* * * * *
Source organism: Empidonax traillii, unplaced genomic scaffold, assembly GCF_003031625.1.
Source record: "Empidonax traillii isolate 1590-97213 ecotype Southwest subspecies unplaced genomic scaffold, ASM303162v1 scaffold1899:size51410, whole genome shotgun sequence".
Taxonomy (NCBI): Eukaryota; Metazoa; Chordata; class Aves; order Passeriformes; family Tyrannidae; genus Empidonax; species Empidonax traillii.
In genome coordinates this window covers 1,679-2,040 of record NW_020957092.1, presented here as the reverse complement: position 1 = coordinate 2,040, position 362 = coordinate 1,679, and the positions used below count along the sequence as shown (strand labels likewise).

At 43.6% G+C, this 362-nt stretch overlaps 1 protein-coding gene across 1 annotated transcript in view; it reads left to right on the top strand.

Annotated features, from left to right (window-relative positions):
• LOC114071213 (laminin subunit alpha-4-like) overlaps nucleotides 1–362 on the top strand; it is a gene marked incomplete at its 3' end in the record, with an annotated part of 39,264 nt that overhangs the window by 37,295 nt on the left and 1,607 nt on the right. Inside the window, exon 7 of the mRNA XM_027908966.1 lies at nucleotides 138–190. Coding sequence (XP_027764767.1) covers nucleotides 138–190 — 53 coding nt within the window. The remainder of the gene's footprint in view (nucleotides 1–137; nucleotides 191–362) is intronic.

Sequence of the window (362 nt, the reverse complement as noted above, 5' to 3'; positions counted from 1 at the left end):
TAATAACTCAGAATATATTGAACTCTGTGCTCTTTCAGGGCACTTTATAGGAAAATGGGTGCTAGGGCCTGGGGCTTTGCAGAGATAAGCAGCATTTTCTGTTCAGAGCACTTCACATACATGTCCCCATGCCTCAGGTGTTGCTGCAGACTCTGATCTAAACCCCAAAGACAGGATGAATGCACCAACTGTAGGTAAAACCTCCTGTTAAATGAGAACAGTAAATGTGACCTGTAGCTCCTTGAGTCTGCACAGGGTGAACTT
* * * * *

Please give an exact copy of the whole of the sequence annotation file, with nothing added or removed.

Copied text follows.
Source organism: Empidonax traillii, unplaced genomic scaffold, assembly GCF_003031625.1.
Source record: "Empidonax traillii isolate 1590-97213 ecotype Southwest subspecies unplaced genomic scaffold, ASM303162v1 scaffold1899:size51410, whole genome shotgun sequence".
Taxonomy (NCBI): Eukaryota; Metazoa; Chordata; class Aves; order Passeriformes; family Tyrannidae; genus Empidonax; species Empidonax traillii.
In genome coordinates this window covers 1,679-2,040 of record NW_020957092.1, presented here as the reverse complement: position 1 = coordinate 2,040, position 362 = coordinate 1,679, and the positions used below count along the sequence as shown (strand labels likewise).

At 43.6% G+C, this 362-nt stretch overlaps 1 protein-coding gene across 1 annotated transcript in view; it reads left to right on the top strand.

Annotated features, from left to right (window-relative positions):
• LOC114071213 (laminin subunit alpha-4-like) overlaps nucleotides 1–362 on the top strand; it is a gene marked incomplete at its 3' end in the record, with an annotated part of 39,264 nt that overhangs the window by 37,295 nt on the left and 1,607 nt on the right. Inside the window, exon 7 of the mRNA XM_027908966.1 lies at nucleotides 138–190. Coding sequence (XP_027764767.1) covers nucleotides 138–190 — 53 coding nt within the window. The remainder of the gene's footprint in view (nucleotides 1–137; nucleotides 191–362) is intronic.

Sequence of the window (362 nt, the reverse complement as noted above, 5' to 3'; positions counted from 1 at the left end):
TAATAACTCAGAATATATTGAACTCTGTGCTCTTTCAGGGCACTTTATAGGAAAATGGGTGCTAGGGCCTGGGGCTTTGCAGAGATAAGCAGCATTTTCTGTTCAGAGCACTTCACATACATGTCCCCATGCCTCAGGTGTTGCTGCAGACTCTGATCTAAACCCCAAAGACAGGATGAATGCACCAACTGTAGGTAAAACCTCCTGTTAAATGAGAACAGTAAATGTGACCTGTAGCTCCTTGAGTCTGCACAGGGTGAACTT